Bottom Line: Self-indulgent to the point of parody, Velvet Buzzsaw certainly won’t be everyone’s cup of tea, but for those inclined to leave most (or at least some) reservations at the door, the film is a wildly entertaining romp. 

Rating: 7/10 

Film Recipe: Nocturnal Animals + Neon Demon 

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Kung Fury (2015 Short Film)

7 Dec

In December 2013 a little home-made trailer hit the internet. It was part of a Kickstarter campaign for Kung Fury, a 80’s themed passion project of director David Sandberg that promised action, ultra-violence, dinosaurs, time travel, nazis, renegade cops, and of course, lots of synthesizer music. The internet went crazy and donated three times the amount Sandberg was asking his fans for.

I’m not sure if the world was ready for it, but Kung Fury was released into the world wide web earlier this year and short films haven’t been the same since.

Story-wise, Sandberg delivered his promise of a renegade cop (also played by Sandberg) who goes back in time to stop Adolf Hitler, aka “Kung Fuhrer” (Jorma Taccone) from mastering the art of kung fu and taking over the world. Along the way our protagonist gets help from some friends named Triceracop (Erik Hornqvist), Barbarianna (Eleni Young), Hackerman (Leopold Nilsson), and David Hasselhoff.  It’s a borderline insane story premise, but Sandberg’s passion for the ridiculously campy and fun 80’s aesthetic ensures Kung Fury excels in it’s execution.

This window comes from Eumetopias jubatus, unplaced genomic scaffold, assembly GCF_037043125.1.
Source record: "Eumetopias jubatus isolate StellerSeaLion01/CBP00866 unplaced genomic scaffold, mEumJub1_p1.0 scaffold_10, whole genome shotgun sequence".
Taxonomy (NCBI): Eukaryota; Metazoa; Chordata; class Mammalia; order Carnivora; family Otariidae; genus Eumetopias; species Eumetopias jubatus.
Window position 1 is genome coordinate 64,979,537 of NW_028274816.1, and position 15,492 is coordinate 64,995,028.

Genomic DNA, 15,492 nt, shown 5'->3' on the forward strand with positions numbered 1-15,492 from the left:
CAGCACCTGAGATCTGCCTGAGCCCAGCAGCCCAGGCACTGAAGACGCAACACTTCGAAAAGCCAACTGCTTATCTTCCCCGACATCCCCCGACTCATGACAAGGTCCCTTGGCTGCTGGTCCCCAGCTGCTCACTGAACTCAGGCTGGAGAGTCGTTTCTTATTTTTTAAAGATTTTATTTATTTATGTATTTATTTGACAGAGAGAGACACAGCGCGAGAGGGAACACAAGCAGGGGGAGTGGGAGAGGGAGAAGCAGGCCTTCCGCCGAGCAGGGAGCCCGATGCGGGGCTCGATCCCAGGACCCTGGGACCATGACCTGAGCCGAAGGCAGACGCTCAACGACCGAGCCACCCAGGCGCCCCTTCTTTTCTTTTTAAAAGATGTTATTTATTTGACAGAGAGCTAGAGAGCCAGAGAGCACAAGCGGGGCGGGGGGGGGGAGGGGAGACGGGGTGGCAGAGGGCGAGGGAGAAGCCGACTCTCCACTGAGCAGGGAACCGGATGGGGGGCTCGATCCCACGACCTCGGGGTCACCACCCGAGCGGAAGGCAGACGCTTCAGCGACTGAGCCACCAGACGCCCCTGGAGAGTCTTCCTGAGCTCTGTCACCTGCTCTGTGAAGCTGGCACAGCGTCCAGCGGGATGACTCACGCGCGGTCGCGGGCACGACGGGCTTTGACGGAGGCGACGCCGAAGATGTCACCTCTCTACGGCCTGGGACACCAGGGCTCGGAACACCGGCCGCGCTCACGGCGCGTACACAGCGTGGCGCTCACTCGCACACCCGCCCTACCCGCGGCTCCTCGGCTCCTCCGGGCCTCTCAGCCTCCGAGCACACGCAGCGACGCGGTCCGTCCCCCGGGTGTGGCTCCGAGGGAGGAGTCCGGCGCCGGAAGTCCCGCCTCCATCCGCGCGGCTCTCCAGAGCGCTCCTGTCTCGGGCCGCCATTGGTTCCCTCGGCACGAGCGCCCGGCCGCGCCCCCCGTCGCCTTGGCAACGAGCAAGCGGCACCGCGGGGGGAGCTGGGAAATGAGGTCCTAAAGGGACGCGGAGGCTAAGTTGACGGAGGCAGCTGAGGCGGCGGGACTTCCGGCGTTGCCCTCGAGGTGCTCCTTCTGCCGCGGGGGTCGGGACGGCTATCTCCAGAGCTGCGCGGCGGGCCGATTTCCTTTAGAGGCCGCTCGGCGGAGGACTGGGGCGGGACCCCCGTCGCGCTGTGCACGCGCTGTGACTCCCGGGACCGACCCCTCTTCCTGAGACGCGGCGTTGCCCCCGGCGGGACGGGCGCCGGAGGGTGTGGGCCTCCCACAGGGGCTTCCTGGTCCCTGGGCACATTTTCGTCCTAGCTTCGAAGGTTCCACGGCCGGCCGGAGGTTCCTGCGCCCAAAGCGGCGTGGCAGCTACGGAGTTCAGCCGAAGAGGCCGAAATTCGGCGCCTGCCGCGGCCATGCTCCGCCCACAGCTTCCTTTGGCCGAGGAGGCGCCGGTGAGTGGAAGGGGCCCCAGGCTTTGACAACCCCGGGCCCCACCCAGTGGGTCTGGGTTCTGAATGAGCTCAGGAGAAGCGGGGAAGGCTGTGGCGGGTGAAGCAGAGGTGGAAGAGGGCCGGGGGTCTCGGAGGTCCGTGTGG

Kung Fury is all about the excitable, sheer joy one gets while immersed into the action-packed films of the 80’s. By milking each campy moment to the max, Sandberg creates a fast-paced hilarity-fuelled spectacle that’s packed to the brim with nostalgic, unpredictable surprises. Sadly, the story gets thrown out during a hectic and rushed third act, leaving fans with just enough of a tease to demand the possibility of a full-length feature.  In short, all things are possible with Kung Fury. 

Bottom Line: This crowd-funded short delivers campy, self-aware fun, and a kick-ass attitude, well-deserving of its dedicated cult following. 

Rating: 9/10 

Film Recipe: Drive + Turbo Kid  

Crimson Peak (2015)

27 Oct